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From: Kirit Sælensminde (kirit.saelensminde_at_[hidden])
Date: 2008-01-16 21:45:24

shunsuke wrote:
> An example of currying in Egg:
> int plus(int x, int y)
> {
> return x + y;
> }
> typedef result_of_curry2<int (*)(int, int)>::type T_curried_plus;
> T_curried_plus const curried_plus = BOOST_EGG_CURRY2(&::plus);

The template type for the result of curry is a useful utility. Do you
need the arity of the function in the name though? Can this not be done
through template specialisation, or does that get too hairy on a few

It might also be nice if it took the function type in the same way that
boost::function does, i.e. int (int, int) rather than int (*)(int, int).

And finally, does the curry function itself need to be a macro? Here is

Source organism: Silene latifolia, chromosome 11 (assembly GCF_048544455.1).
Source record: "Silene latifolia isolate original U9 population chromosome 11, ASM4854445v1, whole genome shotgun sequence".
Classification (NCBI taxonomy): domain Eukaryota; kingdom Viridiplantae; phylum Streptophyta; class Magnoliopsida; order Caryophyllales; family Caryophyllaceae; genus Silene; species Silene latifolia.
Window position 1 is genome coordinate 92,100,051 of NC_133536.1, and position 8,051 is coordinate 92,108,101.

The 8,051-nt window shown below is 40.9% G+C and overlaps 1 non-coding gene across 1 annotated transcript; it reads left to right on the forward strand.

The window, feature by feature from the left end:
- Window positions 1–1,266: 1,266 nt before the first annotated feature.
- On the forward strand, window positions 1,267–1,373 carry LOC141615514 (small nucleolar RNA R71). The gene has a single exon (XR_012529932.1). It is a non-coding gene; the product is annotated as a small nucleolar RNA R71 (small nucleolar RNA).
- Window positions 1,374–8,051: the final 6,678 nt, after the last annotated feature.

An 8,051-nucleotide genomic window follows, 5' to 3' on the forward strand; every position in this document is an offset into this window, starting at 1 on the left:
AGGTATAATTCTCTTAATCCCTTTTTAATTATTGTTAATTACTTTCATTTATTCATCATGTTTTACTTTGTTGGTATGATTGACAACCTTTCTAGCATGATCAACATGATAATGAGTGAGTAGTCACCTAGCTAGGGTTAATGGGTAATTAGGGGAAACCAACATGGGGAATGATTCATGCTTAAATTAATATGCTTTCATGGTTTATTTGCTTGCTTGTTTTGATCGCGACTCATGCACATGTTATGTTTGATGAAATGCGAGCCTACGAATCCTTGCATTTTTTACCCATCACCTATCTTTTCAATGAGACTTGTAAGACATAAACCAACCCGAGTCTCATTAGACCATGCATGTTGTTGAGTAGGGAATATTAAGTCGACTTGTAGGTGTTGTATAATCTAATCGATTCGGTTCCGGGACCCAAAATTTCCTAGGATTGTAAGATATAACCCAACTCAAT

my implementation of curry2. I'd always assumed that a complete
implementation would overload on the relevant "callable" types:

template< typename R, typename V1, typename V2 >
boost::function< R ( V2 ) > papply( boost::function< R ( V1, V2 ) > f,
V1 v ) {
        return boost::bind( f, v, _1 );
template< typename R, typename V1, typename V2 >
boost::function< boost::function< R ( V2 ) > ( V1 ) > curry(
boost::function< R ( V1, V2 ) > f ) {
        return boost::bind( papply< R, V1, V2 >, f, _1 );

BTW, I implemented it like this to show the relationship between partial
application and currying more clearly.

> If interested enough, it might be enqueued to the review queue.
> Anyway, comments are most welcome.

I do hope so. I'm surprised that nobody has replied to queue it up
already :(

BTW, I really like the library name. I hope you keep it as is :)



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